In (hopefully) a few years'' time, the Artemis program will return humans to the Moon. There are several steps to be taken to keep such fragile individuals alive in such a hostile environment.
Not least, is food. By now, the space providers at the International Space Station are very experienced in providing pre-packed provisions, but there are benefits to having access to fresh food, including to physical and mental health.
If lunar soil were to be a strong means of growing fresh crops, it would be amazing. So, a team of scientists used a few precious grams of lunar samples collected during the Apollo missions to try to grow plants specifically, the thale cress or Arabidopsis thaliana.
"For future and longer space missions, we may use the Moon as a hub or launching pad. It makes sense that we would like to use the soil that''s already there to grow plants," says horticulturalist Rob Ferl of the University of Florida.
"So, what happens when you grow plants on lunar soil, something that is completely outside of a plant''s evolutionary experience?" What would plants do in a lunar greenhouse? Could we have lunar farmers?
Well, spoiler: Moon dirt, also known as the lunar regolith, isn''t hugely successful at plant cultivation. However, this research is just a first step towards one day cultivating plants on the Moon in a bright future.
The actual amount of lunar sample material here on Earth is quite small, and thus important and highly prized.
After three applications poured over 11 years, Ferl and his colleagues, horticultural scientist Anna-Lisa Paul, and geologist Stephen Elardo, were granted a loan of just 12 grams of precious stuff.
A very small, very tight experiment required a mini-garden of Arabidopsis. They carefully divided their samples to be divided between 12 thimble-sized pots, each of which was added a nutrition supplement and a few seeds.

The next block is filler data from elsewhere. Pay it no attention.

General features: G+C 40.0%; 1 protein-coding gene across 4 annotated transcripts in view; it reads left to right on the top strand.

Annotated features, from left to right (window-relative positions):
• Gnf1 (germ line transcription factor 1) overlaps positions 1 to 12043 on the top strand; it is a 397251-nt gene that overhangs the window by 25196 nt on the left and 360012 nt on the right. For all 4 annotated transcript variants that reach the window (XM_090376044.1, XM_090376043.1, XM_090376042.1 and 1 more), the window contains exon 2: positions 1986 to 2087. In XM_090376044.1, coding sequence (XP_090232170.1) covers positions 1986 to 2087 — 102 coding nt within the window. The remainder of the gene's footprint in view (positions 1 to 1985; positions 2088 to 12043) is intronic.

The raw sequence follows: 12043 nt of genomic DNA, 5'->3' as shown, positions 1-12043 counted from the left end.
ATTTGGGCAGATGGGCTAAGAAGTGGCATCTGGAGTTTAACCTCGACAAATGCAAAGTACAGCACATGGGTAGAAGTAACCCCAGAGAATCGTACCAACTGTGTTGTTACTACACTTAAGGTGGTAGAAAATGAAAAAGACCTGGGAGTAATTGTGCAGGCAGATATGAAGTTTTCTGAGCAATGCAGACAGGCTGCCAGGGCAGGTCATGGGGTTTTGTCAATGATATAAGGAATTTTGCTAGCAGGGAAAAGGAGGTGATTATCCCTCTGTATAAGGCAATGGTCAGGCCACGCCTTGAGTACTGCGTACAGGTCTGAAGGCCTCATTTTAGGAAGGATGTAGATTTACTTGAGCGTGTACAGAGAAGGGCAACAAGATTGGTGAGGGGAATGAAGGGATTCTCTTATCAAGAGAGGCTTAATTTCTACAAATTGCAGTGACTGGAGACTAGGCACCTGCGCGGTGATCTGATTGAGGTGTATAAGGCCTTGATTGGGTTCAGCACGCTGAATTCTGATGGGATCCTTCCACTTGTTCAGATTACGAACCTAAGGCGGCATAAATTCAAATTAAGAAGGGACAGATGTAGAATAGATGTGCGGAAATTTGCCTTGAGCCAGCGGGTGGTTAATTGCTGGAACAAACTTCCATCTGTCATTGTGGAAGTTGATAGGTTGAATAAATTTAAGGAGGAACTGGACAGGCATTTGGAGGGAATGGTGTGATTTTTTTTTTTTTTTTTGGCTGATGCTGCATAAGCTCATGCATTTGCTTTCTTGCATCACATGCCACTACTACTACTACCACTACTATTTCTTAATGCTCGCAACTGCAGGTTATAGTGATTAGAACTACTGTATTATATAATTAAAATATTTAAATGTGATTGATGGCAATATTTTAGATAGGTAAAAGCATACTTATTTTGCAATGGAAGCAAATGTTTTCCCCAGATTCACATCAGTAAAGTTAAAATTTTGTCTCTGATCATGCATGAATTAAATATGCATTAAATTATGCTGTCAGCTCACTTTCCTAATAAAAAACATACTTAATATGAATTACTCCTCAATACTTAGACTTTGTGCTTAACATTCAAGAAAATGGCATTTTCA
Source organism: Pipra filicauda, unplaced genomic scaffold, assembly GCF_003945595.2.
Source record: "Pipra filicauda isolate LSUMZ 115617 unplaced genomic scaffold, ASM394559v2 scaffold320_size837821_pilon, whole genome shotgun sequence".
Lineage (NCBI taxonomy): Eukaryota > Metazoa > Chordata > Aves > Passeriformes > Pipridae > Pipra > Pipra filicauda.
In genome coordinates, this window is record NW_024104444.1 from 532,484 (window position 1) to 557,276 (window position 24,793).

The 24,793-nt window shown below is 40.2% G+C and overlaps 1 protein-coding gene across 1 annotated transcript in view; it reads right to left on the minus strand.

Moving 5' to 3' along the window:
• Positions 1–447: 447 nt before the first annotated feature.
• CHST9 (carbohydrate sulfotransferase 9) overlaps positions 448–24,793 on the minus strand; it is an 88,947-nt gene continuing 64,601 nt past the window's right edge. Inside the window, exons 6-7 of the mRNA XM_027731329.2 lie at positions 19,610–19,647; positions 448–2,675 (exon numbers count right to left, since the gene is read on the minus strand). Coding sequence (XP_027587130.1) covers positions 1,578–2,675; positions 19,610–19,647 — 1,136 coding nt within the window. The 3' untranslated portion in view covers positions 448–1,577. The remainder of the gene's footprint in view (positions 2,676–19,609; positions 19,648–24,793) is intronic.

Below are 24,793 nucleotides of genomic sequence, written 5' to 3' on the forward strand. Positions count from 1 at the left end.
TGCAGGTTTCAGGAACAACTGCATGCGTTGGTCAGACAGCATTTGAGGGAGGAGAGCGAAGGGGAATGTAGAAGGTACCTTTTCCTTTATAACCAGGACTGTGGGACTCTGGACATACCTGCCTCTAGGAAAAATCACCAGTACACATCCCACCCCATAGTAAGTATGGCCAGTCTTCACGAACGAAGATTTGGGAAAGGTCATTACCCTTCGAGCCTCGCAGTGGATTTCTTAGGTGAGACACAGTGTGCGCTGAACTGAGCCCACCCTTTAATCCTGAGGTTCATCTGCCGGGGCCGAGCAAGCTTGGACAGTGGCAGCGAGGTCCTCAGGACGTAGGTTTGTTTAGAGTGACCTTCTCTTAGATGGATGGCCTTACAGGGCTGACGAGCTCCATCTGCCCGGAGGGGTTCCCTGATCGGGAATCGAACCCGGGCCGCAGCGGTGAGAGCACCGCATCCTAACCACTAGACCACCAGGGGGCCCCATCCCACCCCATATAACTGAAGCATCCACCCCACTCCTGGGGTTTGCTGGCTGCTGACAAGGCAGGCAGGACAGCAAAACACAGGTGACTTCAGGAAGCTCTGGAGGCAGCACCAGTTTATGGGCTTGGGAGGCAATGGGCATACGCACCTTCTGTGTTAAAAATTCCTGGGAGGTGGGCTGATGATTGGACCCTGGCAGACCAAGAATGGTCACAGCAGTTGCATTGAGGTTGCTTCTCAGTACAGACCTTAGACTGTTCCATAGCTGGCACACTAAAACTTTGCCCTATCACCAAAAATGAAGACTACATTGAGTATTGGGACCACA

A total of eight seeds were harvested on terrestrial soil from harsh environments, as well as soil simulants (a terrestrial material used to simulate the properties of extraterrestrial soils).
The team used a Mars soil simulant and a lunar simulant named JSC-1A. This is crucial because previous experiments have shown that plants can grow well in both types of simulant, but subtle differences may mean the real thing is a different story.
Communications Biology, 2022 (Paul et al., Paul & al., Communications Biology)
Above:Plants are growing in three sections of lunar soil and the soil simulant.
It appears to be that almost all the lunar samples planted were sprouted, but that''s where things took a turn. Instead of growing muggyly, the seeds seemed to be smaller, slower-growing, and much larger than the ones grown in the lunar simulant.
The researchers then determined the plants for a genetic analysis to determine why.
"At the genetic level, the plants were removing the tools used to deal with stressors, such as salt and metals or oxidative stress, so we can make certain that the plants perceive the lunar soil environment as turbulent," Paul writes.
"We would aim to use gene expression information to help us understand how we can alleviate stress responses to the level in which plants, particularly crops, are capable to grow in lunar soil with very little impact on their health."
The lunar samples used by the researchers were found in three different locations on the Moon, at different depths from the surface, which were then collected by Apollo missions 11, 12 and 17.
This appeared to have an impact on how well the plants responded to the soil. Those planted in the soil closest to the surface, from Apollo 11, improved; one plant died. This is the layer of lunar regolith that is most exposed to cosmic rays and the solar wind, which causes it to collapse.
The seeds harvested in less exposed soil were significantly better, although the results were still poor as those of terrestrial volcanic ash. This information could help scientists identify how best to grow plants on the Moon, as well as to make the lunar soil more hospitable to plants.
Further research will need to be done in order to understand what they''re working with and what they''ll do next.
"We wanted to do this experiment because, for years, we were asking this question: Would plants grow in lunar soil," Ferl said. "The answer, it turns out, is yes."
The research has been published in Communications Biology.